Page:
Soy Cuba...

Soy Cuba, a 1964 film directed by Mikhail Kalatozov, presents the country of Cuba leading up to the revolution. Kalatozov divides the film into four unique stories to illustrate his revolutionary message. The first two stories depict the progression of the Cuban revolution, mainly focused on anti-American imperialism.

In the first story of the film, Kalatozov emphasizes the anti-American/ anti-capitalist sentiment in Cuba through his portrayal of the Americans. In John Charles Chasteen’s book Born in Blood in Fire, he points out that throughout the revolution Cubans wanted to deal less and less with Americans. Chasteen states that “ in Cuba, as in Latin America as a whole, 1950’s anti-imperialist attitudes focused almost exclusively on the United States, and nowhere were anti-imperialist feelings stronger than  among Cuban nationalists” (Chasteen 266). The Americans in the film were portrayed stereotypically. The men came to the city for business, stayed for pleasure, and took what they wanted at whatever cost. For example, in the film, one American comes to the city of Havana and while enjoying the nightlife meets a young woman named Betty (also named Maria). He is intrigued by her crucifix. He has no regard for the sentimental value she places on it, and purchases it from her without care. The crucifix represents the natural resources of Cuba, which the Americans sought to take. This is an example of pre-revolutionary imperialism by the United States. After the American took what he wanted, he fled through the slums of Havana, while the children of the slums cried out “money mister.” As he flees, the narrator asks the American did he get everything he wanted, and why he was running away.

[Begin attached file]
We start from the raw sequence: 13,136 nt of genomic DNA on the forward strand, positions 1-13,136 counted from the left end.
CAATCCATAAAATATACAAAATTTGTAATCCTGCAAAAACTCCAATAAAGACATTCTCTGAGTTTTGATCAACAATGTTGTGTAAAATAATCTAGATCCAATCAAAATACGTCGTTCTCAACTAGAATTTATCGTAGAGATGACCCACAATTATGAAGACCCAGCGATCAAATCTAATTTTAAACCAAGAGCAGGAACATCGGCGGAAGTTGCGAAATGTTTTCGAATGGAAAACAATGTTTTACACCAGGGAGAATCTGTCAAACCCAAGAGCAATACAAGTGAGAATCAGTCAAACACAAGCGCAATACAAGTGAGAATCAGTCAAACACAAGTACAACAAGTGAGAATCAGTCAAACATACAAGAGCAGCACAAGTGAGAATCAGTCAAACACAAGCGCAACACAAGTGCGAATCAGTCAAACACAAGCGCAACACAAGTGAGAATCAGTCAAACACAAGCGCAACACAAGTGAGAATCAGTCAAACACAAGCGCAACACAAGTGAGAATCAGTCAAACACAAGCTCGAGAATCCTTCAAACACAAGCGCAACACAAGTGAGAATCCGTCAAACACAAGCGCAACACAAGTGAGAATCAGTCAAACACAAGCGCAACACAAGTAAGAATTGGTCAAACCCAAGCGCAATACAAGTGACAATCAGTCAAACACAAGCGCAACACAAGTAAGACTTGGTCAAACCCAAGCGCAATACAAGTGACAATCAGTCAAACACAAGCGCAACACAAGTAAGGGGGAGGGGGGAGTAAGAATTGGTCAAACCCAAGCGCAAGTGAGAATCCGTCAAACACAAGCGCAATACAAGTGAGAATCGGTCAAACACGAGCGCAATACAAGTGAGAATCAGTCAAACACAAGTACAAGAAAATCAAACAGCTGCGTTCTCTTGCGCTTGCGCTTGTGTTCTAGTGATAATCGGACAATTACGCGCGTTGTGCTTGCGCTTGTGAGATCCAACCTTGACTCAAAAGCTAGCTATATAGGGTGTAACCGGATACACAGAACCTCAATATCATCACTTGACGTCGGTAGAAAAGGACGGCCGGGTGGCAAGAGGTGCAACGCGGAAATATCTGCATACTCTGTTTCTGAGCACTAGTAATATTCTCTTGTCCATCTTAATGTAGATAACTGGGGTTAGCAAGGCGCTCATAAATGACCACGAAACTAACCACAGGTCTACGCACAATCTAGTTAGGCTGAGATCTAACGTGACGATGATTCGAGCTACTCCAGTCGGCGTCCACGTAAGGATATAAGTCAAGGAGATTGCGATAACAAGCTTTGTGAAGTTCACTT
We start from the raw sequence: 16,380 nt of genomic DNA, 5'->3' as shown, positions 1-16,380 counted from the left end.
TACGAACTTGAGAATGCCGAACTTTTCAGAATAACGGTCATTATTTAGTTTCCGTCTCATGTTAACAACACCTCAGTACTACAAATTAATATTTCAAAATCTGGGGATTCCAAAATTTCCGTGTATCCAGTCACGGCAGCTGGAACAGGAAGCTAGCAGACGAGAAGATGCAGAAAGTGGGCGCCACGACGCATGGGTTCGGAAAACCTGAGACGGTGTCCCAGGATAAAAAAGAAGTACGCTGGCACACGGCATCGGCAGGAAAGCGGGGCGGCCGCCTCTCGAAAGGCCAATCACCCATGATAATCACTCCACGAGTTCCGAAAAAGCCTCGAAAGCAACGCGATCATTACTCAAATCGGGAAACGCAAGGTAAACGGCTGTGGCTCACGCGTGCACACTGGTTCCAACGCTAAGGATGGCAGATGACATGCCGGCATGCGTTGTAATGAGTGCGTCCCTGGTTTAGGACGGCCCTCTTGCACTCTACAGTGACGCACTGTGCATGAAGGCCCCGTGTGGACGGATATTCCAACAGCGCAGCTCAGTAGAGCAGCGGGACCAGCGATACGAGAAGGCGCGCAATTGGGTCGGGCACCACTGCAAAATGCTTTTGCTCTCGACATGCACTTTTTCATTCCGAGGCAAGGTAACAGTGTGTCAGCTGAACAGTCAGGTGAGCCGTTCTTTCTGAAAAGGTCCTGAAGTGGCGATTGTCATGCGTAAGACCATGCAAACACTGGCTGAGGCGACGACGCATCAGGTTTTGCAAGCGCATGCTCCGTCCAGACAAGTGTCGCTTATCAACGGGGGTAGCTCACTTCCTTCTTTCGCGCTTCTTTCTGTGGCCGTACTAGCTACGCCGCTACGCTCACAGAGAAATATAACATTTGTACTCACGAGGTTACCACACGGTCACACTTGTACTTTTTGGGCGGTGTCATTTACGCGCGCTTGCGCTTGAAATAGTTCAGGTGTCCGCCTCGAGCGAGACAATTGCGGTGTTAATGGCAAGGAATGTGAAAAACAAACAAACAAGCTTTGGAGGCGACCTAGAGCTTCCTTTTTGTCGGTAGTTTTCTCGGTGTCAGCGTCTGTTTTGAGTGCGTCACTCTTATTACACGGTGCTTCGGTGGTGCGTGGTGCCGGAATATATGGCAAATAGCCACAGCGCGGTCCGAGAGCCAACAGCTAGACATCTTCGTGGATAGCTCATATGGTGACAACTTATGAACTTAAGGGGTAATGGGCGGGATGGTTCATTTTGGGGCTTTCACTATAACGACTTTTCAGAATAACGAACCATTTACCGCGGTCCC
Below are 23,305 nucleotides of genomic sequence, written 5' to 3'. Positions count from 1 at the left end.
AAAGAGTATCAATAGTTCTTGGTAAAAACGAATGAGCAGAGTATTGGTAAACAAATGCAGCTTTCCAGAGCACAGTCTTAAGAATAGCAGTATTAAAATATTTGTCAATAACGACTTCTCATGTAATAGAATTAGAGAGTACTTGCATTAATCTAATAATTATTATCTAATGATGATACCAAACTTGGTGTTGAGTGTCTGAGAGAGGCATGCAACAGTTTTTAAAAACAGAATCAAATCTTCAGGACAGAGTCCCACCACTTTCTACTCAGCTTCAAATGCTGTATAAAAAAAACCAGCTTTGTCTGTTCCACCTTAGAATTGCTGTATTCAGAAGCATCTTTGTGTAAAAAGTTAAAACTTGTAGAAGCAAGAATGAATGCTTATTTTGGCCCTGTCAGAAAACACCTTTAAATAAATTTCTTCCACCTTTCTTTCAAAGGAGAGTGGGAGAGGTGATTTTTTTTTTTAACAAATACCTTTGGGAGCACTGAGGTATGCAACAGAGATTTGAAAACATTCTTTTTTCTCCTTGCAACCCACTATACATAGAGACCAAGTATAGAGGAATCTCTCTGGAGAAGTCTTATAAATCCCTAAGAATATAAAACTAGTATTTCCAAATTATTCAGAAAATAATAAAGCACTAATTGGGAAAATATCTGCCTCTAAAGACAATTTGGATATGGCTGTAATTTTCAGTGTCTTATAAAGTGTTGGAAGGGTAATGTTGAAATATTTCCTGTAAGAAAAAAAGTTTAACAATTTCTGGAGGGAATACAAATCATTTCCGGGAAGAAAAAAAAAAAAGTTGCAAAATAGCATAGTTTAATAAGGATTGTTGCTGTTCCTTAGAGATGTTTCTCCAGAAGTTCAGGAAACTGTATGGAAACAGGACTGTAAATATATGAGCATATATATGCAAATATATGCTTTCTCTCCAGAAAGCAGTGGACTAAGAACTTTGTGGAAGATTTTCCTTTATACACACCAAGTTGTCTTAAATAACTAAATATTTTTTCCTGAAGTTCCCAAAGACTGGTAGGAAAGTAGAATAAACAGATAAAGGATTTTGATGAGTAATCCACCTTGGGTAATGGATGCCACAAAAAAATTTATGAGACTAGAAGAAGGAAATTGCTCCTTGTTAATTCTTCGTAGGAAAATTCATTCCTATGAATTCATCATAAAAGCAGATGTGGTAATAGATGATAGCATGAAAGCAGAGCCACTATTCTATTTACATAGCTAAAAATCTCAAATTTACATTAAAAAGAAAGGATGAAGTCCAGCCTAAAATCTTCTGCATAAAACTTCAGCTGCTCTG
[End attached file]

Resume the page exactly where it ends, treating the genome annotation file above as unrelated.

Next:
The second story of the film continues the metaphor of imperialism in Cuba. The setting is a sugarcane farm run by Pedro. During the scene, Pedro is notified that his farm has been sold to an American fruit company, United Fruit. The injustices can be seen through Pedro’s actions toward his children. Pedro gives them the last of his money, to go into town and buy Coca-Colas. They are now paying for what once was free to them, sugar water. The Cuban response in this story was an escalation of first story. Instead of Pedro giving in to the Americans, he attempts to retaliate by burning his farm down. He retaliated in a passive guerrilla-like way, destroying the United States’ investment. Susan Eckstein sheds light on these circumstances in her article The Impact of the Cuban Revolution: A Comparative Perspective. Cuba was looking to move away from single crop production, and move towards agricultural diversification and industrialization. Eckstein states, “The revolution… ushered in a government more committed to economic expansion” (Eckstein 504). Che Guevara “had been foremost among those insisting that the sugar-heavy Cuban economy must diversify and industrialize” (Chasteen 271). Unfortunately, they were dependant upon trade (Eckstein 504) with the United States, and Russia was not about to lose export revenue in order to fund the industrialization Cuba. (Chasteen 271).

The last two stories depict the active rebellion of the Cubans. In the third story, there is Enrique who stops the American sailors from manhandling Gloria. This represents the Cubans finally stepping up to the Americans. In the fourth story, a farmer claims his hands are not for killing. However, by the end of the film he finds himself a part of the rebellion, killing. This represents the change in the Cuban attitude. It changed the revolution from being just an ideal, to being a part of their life. This turned something that everyone was talking about, into and idea finally being put into action. Finally, there was revolution.